Overnight Summary: Perfect Storm Rising

Tyler Durden's picture

The only good news spin this morning was that the Greek, pardon Spanish contagion, has not reached Italy, after the boot-shaped country sold €5.25 in bonds this morning at rates that did not indicate a meltdown just yet. It sold its three-year benchmark at an average 3.91 percent yield, the highest since January but below market levels of around 4 percent at the time of the auction. It also sold three lines due in 2020, 2022 and 2025 which it has stopped issuing on a regular basis. And this was the good news. The bad news was the not only has the Spanish contagion reached, well, Spain, but that everything else is now coming unglued, as confirmed first and foremost by the US 10 Year which just hit a new 2012 low of 1.777%. Spain also is getting hammered with CDS hitting a record wide of 526 bps overnight, and its 10 Year hitting 6.26% after the country sold 364 and 518-Day Bills at rates much higher rates than on April 17 (2.985% vs 2.623%, and 3.302% vs 3.11%). But the highlight of the day was the Banco de Espana release of the Spanish bank borrowings from the ECB, which to nobody's surprise soared by €36 billion in one month to €263.5 billion, more than doubling in 2012 from the €119 billion at December 31.

That this happened even as the Spanish government is now serially nationalizing banks is probably the nail in the coffin of Spain, and means the market can now sit back and watch as the Greek events unfold one at a time a few thousand kilometers west. Finally, and going back to Greece, nothing has been resolved on the election front where Syriza has pointedly refused to meet with the president at 7:30 pm local time in a last ditch attempt to avoid a second parliamentary election. But probably the one headline that bears the most watching is that Greek government spokesman Kaspsi has said that the Greek government has not taken a decision on its May 15 bonds yet. Well, with just a few hours left in the day, they better decide soon. As a reminder, this is the fulcrum issue identified first by Zero Hedge, that is a non-member of the PSI consortium and has non-Greek law covenants, and whose non-payment will push Greece into full out bankruptcy.

Altogether a perfect storm day in the making, which has sent the EURUSD tumbling, gold red on the year, various "safehaven" bonds to new record low yields, and futures imploding in what is now certainly a preparation day for THE NEW QETM, especially since German GDP data released tomorrow now appears set to confirm that even Europe's largest economy has double dipped. With China already commencing a new easing episode, it only means it is just a matter of time before the Fed now joins the rest of the world in a desperate attempt to once again prove Einstein was 100% correct.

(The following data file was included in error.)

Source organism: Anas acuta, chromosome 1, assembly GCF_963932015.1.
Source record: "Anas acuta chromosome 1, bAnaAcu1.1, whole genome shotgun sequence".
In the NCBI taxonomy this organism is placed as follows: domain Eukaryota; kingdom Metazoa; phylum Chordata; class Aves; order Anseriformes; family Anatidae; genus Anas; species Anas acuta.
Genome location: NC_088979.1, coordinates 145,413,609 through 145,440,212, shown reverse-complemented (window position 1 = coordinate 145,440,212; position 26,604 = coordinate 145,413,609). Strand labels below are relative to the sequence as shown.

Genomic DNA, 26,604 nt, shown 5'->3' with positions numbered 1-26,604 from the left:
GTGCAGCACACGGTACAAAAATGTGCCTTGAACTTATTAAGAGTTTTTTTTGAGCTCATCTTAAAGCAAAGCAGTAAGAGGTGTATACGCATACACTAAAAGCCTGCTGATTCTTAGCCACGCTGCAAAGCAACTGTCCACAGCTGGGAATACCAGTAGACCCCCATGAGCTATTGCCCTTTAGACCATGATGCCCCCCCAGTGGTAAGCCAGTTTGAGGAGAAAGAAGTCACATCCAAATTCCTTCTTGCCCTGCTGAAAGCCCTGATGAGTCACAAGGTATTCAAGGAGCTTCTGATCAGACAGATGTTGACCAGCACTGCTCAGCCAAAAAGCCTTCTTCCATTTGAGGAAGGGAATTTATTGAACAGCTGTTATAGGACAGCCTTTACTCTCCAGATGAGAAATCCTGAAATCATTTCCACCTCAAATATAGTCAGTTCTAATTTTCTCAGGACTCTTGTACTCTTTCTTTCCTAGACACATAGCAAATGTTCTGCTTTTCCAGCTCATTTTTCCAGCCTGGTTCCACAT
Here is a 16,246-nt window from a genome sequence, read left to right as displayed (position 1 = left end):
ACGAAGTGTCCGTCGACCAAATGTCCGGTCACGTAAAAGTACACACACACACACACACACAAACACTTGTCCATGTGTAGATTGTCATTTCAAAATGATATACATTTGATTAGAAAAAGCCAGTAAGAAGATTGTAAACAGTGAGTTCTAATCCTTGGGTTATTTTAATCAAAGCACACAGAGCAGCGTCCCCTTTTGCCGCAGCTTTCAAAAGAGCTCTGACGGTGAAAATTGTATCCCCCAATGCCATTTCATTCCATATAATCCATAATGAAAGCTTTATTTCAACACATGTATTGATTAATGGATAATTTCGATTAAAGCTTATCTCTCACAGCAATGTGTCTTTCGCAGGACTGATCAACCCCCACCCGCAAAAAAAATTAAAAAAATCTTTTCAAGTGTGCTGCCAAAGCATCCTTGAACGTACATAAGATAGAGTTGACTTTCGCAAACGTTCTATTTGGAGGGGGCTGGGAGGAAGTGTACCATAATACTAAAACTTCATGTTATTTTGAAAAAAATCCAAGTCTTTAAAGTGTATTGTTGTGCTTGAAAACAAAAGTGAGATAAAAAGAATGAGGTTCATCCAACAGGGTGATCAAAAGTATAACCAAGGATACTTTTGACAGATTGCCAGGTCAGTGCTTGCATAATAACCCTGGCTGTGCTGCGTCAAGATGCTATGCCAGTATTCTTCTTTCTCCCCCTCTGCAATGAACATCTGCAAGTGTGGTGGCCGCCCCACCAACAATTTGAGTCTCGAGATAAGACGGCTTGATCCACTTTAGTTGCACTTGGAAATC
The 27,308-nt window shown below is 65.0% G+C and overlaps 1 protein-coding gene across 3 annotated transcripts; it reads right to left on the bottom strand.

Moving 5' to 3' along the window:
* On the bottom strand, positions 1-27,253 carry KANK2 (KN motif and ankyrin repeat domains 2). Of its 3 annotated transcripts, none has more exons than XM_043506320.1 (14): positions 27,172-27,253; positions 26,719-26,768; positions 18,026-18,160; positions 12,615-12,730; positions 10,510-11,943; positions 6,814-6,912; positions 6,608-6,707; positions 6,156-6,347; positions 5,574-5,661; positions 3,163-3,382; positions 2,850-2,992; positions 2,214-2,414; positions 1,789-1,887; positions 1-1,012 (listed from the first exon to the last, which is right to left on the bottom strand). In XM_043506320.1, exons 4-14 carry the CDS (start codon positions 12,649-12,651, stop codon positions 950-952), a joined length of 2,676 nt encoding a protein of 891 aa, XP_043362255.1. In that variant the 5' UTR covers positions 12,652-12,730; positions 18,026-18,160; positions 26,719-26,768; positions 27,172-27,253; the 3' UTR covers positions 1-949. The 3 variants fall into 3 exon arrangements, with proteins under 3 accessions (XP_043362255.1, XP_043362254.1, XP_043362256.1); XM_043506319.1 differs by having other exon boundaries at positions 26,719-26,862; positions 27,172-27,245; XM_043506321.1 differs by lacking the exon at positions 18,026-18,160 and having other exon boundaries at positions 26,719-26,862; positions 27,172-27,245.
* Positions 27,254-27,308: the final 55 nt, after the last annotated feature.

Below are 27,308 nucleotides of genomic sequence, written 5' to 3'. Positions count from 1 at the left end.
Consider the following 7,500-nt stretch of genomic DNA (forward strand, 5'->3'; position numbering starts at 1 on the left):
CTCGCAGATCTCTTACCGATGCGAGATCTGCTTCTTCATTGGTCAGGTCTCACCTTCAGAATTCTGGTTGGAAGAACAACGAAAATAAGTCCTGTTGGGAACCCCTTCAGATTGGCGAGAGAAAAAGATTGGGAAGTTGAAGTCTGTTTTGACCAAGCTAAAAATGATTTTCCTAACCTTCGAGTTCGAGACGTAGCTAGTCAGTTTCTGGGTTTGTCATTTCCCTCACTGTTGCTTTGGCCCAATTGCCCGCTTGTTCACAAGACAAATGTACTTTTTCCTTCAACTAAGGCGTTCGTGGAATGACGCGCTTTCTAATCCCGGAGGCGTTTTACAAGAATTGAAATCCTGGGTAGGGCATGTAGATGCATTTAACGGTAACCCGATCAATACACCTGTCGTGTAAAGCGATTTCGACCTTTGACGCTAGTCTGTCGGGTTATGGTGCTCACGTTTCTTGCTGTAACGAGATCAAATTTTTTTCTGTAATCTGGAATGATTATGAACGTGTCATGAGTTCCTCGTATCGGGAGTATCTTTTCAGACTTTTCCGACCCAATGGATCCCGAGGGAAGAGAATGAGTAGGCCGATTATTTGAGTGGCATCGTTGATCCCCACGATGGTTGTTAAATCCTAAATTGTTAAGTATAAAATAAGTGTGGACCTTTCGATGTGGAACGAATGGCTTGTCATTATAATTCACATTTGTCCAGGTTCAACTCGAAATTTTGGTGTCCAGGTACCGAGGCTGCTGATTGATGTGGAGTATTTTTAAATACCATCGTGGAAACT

And a full recap from Bank of Countrywide Lynch:

Market action: Political uncertainty undercuts confidence

Political uncertainty in Europe is undercutting global investor confidence. In Greece, deadlock is set to continue as legislators are unable to find agreement on a unity government. Meanwhile, the Greek media has started discussing Euro exit scenarios and the threats to the nation's banking sector. Meanwhile, in Germany, Chancellor Angela Merkel suffered a significant political setback; her party was defeated in the nation's most populous state in regional elections. 

In other news, weaker than expected Chinese economic data has spurned action. Clearly, the pace of the slowdown in China is more than policymakers can stomach. The People's Bank of China (PBoC) said that it is cutting the reserve ratio by 50bps, freeing up more cash for the banking system. This is the third such cut in the last six months. Announced over the weekend, the cut will be effective May 18. Because the announcement came immediately after soft economic data, we expect the PBoC to further ease liquidity conditions. 

Stocks down, US and German bonds better bid

Stocks are selling off sharply as investors take risk off the table. The MSCI Asia Pacific Index slid 0.7%. In Europe, major indices are down in excess of 2%. Spain's IBEX is off 2.8%; the CAC 40 is cracking 2.3%; and, the German DAX is sliding 2.1%. At home, equity futures are pointing to a lower open across the major indices. The Dow is set for a triple-digit loss at the open. 

In bondland, there is a major flight to safety trade. US 10-year Treasury note yields are down 6bps to 1.78%. If you think that is low, the benchmark German bund is off 7bps to 1.44%. In the UK, gilts are down 10bps to 1.87%. By contrast, yields across the periphery have blown out, up 23bps in Italy to 5.7% and 28bps in Spain to 6.24% - levels not seen since last November. 

Commodities melt as US dollar rallies

Not surprisingly, as the market prices in a softer growth backdrop commodities are coming under pressure. WTI crude oil is down $2.0 to $94 per barrel. Turn to page C1 of today's Wall Street Journal, "Commodities Rally Hits a Speed Bump." The yellow metal is having a bad day - of $17 to $1563 per ounce. Part of the weakness in gold has to do with the falling value of India's rupee. Recall that India is the world's largest gold consumer. See page C10 of today's WSJ, "Weak Rupee Stings Gold." Industrial metals are down too. Copper is taking a 2.5% hit to its lowest level since January. Finally, the US Dollar is enjoying the risk-off trade, rallying against most major currencies. The DXY Index is up 0.3% and with concerns rising in Europe, the euro-dollar cross is breaking down to 1.29.